Coen Uco Valley Classic Malbec 2019 ($25). Forward blackberry and plum flavors with hints of cocoa and mint. Very easy-going.

Bianchi L10 Malbec Mendoza 2021 ($25-28). A partnership of Bianchi and the much celebrated and world cup champion Lionel Messi. This is an impressive malbec with big bold and rich flavors with notes of cherries and plum. The perfect match with big bold meat dishes.

South African pinot noir

Pinot noir lovers know to turn to one of three main growing areas to source their wine. Burgundy is recognized as the ancestral home of this wonderful grape. California followed with pinot noir finding welcoming growing areas in its cooler climates. More recently Oregon pinot noir has gained a following among pinotphiles. In addition to these three areas, New Zealand is making a credible move with some tasty pinot noir.

Apart from the above areas other wine-producing counties also put out a smattering of pinot noir that only occasionally rise to consumer’s attention. So, we were intrigued to taste a pair of pinot noirs from South Africa of all places. These wines originated in the Hemel-en-Aarde Valley on South Africa’s most southern coast bordering the South Atlantic Ocean and just 2,400 miles from Antarctica. Formerly known as Walker Bay, this area features cool temperatures and windy conditions that appear to offer a hospitable climate for pinot noir and chardonnay. However, just 20 wineries produce wine in this region.

We were very impressed with the quality of their wines, which also included one chardonnay. Although a sampling of just three wines in a region that has only produced wine since 1975 is not definitive nor comprehensive, we will be looking out for more examples of Hamel-en Aarde wine offerings.


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We recommend all three although they may be difficult to find because of low-production volume.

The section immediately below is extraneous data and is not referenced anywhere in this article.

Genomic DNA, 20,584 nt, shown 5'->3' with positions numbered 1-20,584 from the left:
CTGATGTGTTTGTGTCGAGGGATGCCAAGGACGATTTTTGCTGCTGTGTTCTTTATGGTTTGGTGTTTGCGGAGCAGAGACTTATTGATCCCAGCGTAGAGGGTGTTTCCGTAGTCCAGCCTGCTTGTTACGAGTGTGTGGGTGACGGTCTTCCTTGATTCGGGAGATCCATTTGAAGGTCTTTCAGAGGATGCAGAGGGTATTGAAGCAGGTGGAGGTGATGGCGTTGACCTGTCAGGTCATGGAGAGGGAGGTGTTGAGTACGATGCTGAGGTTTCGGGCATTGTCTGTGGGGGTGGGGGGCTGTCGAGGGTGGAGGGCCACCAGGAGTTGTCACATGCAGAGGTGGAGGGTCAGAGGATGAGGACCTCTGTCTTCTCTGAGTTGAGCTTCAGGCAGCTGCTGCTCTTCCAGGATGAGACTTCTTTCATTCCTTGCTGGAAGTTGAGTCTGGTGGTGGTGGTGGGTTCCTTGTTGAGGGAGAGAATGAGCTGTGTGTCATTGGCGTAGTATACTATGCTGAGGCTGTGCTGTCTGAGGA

Storm Chardonnay Hemel-en-Aarde Ridge South Africa 2021 ($42). This reminded us of a well-made white burgundy from the Macon region of France. No apparent oak but a nice smoothness from light aging in new and used French oak.

Hamilton Russel Vineyards Pinot Noir Hemel-en-Aarde Valley South Africa 2021 ($55-65). Hamilton Russel is the original winery in this region. Bright ripe cherry fruit with a touch of sour cherry. A very light touch of oak and a style that echoes some high-end California pinot noir.

Bosman Family Vineyards Pinot Noir Upper Hemel-en-Aarde Valley South Africa ($25-30). This pinot noir projects a distinctive burgundian style. Gamey pinot noir notes with a hint of earth and a wee whiff of smoke. Excellent value.

Wine picks

Chateau De Rouanne Vinsobres 2019 ($35). We haven’t tasted many wines from the Rhone Valley appellation of Vinsobres, so we were pleased to sample this one. Crafted from 50% grenache, 40% syrah and 10% mourvedre, this wine is bold and offers abundant cherry and berry fruit notes and a streak of minerality along with agreeable soft tannins. A perfect partner with big bold winter meals.

Matthews Claret Columbia Valley 2020 ($30-35). A Bordeaux inspired red wine featuring all of the traditional Red Bordeaux varietals. Notes of cherry, cassis and mocha blend to form a classic wine. Pair with winter red meat dishes.


Tom Marquardt and Patrick Darr have been writing a weekly, syndicated wine column since 1985. See their blog at They can be reached at